March 7, 2017

Thinking of Creating a Partnership for Your Business, Read This!

Thinking of Creating a Partnership for Your Business, Read This!

Forming a business partnership is usually tax-free. Of course, this is tax law, so you must meet the basic requirements for a tax-free formation, and you need to avoid the situations that cause you to owe taxes on the transfer of property.

Requirements to Qualify

To qualify for tax-free creation of a partnership, you must exchange property for a partnership interest.

Overall, the partnership rules are extremely flexible: they provide for tax-free transfers whether forming a new partnership or bringing a new partner into an existing partnership, regardless of the size of the partnership interest received.

Partnership Interest Exchanged for Services Is Taxable

If you exchange services for a partnership interest, you recognize income equal to the value of the partnership interest received.

Tax Consequences of Property Transfer

If you transfer property for a partnership interest, the following occurs:


  • You recognize neither gain nor loss upon transfer.  
  • Your basis in the partnership interest is the adjusted basis of the property transferred plus cash contributed.  
  • Your capital account (which is a measure of your economic investment in the partnership) is the fair market value of the cash and property contributed.  
  • Your holding period in the partnership interest includes the holding period during which you held the property you transferred, if that property was a capital asset or a Section 1231 property in your hands.

The following apply to the partnership:


  • The partnership recognizes neither gain nor loss when it receives cash or property from a partner.  
  • The partnership’s basis in the property received is its adjusted basis.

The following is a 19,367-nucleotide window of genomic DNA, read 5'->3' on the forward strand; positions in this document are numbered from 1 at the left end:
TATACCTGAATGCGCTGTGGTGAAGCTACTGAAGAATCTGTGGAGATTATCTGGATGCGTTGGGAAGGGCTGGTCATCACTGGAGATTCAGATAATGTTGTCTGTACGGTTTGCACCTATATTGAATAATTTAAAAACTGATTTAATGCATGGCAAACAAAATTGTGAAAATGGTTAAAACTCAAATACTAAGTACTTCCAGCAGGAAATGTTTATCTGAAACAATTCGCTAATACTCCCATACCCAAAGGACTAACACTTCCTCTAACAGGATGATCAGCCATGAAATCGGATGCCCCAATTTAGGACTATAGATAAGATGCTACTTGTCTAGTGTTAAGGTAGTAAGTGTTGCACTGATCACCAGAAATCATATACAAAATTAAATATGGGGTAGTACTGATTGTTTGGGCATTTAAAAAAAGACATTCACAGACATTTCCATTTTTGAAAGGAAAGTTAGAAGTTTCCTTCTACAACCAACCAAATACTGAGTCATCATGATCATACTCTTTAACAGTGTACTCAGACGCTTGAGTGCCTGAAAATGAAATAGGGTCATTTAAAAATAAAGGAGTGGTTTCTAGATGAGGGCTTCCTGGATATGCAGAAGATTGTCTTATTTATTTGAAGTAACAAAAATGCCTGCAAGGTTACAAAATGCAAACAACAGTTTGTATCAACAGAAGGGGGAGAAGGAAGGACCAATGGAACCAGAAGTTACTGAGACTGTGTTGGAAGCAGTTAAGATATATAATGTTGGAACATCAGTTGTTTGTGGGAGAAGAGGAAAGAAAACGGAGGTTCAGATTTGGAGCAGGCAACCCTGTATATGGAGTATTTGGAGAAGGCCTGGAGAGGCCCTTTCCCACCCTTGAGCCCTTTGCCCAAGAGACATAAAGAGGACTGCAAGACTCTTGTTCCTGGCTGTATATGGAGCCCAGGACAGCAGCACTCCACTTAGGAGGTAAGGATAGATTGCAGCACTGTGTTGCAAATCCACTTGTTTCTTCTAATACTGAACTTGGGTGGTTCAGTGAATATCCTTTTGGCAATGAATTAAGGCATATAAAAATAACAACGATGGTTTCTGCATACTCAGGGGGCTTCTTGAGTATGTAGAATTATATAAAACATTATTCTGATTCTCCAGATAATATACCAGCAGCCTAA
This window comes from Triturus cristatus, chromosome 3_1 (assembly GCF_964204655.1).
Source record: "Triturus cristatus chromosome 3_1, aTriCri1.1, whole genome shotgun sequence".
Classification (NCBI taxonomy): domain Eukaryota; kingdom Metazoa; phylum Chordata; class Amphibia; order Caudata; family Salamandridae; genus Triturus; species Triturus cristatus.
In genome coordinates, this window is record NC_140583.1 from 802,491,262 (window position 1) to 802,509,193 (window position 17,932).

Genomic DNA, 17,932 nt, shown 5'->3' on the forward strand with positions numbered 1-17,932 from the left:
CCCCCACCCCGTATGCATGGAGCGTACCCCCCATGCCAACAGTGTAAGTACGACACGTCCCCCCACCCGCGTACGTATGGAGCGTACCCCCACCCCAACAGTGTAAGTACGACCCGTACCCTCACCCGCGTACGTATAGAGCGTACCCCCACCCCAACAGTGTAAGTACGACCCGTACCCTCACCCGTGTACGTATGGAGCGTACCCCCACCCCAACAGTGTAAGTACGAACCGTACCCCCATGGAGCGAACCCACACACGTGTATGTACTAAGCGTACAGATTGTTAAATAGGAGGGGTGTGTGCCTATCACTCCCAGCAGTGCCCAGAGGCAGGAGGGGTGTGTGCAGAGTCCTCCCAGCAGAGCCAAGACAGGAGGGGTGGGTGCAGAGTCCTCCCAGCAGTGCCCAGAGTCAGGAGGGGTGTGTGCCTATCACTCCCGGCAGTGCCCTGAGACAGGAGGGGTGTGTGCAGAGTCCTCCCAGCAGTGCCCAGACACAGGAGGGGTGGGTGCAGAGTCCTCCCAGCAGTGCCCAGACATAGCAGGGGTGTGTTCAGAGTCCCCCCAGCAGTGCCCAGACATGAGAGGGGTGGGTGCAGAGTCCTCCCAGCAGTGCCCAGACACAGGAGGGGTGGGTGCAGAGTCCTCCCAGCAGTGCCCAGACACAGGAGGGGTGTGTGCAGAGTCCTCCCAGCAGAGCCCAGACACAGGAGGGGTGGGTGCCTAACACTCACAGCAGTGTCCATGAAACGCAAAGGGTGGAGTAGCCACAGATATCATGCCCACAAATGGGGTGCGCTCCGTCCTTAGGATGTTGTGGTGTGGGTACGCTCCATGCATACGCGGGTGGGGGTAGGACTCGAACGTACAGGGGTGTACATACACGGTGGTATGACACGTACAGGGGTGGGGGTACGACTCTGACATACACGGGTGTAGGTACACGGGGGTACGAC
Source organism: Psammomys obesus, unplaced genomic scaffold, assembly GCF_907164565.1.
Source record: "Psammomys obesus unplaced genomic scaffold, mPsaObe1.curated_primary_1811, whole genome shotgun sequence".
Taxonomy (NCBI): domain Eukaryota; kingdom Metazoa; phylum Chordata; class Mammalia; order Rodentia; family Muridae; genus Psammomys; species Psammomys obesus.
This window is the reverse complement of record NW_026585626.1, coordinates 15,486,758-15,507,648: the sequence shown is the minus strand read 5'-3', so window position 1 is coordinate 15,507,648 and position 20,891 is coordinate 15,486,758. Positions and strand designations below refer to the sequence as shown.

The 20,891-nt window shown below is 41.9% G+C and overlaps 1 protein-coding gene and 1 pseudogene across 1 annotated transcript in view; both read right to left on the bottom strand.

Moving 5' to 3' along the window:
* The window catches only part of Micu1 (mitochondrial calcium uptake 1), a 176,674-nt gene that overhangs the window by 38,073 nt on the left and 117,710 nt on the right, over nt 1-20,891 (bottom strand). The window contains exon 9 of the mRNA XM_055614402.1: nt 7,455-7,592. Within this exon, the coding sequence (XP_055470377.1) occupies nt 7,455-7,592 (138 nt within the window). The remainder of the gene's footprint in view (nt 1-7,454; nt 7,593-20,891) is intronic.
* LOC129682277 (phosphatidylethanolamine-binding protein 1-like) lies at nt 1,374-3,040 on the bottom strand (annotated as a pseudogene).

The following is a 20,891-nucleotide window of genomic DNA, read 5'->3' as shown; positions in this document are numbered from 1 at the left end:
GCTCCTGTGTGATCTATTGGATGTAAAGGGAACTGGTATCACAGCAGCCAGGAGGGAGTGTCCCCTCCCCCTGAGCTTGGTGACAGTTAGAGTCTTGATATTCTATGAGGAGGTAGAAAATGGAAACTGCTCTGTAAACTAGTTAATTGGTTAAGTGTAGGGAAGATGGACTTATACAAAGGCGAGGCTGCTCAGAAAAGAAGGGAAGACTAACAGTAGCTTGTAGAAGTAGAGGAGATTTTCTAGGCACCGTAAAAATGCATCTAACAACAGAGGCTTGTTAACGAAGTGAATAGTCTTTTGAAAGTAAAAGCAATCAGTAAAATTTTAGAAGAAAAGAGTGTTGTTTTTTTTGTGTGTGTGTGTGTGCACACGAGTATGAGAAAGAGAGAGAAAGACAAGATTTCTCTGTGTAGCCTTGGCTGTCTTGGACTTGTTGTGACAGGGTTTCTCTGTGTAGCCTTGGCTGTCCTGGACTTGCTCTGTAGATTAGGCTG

• The partnership’s holding period in the property includes your holding period.

Can You Owe Taxes?

Yes, in a few situations:

Boot. There’s no provision in the tax code for you to receive cash and/or property from the partnership in the transaction (also known as “boot”). So, if you receive boot in a transfer of property to a partnership, you will have a taxable transfer.

Transfer of debt. Your basis in your partnership interest cannot be less than $0. Any event (such as the transfer of debt to a partnership) that would reduce your basis in your partnership interest below $0 creates taxable income to the extent it exceeds your basis.

Avoid Taxes

Avoid tax-generating headaches by adhering to the following practices:


  • Don’t receive a partnership interest in exchange for services to the partnership.  
  • Don’t receive “boot” when exchanging cash and/or property for a partnership interest.  
  • If you transfer debt to a partnership, be sure you have sufficient basis in your partnership interest to avoid having to recognize taxable income.  
  • Don’t engage in subsequent transactions that could lead to a disguised sale reclassification.

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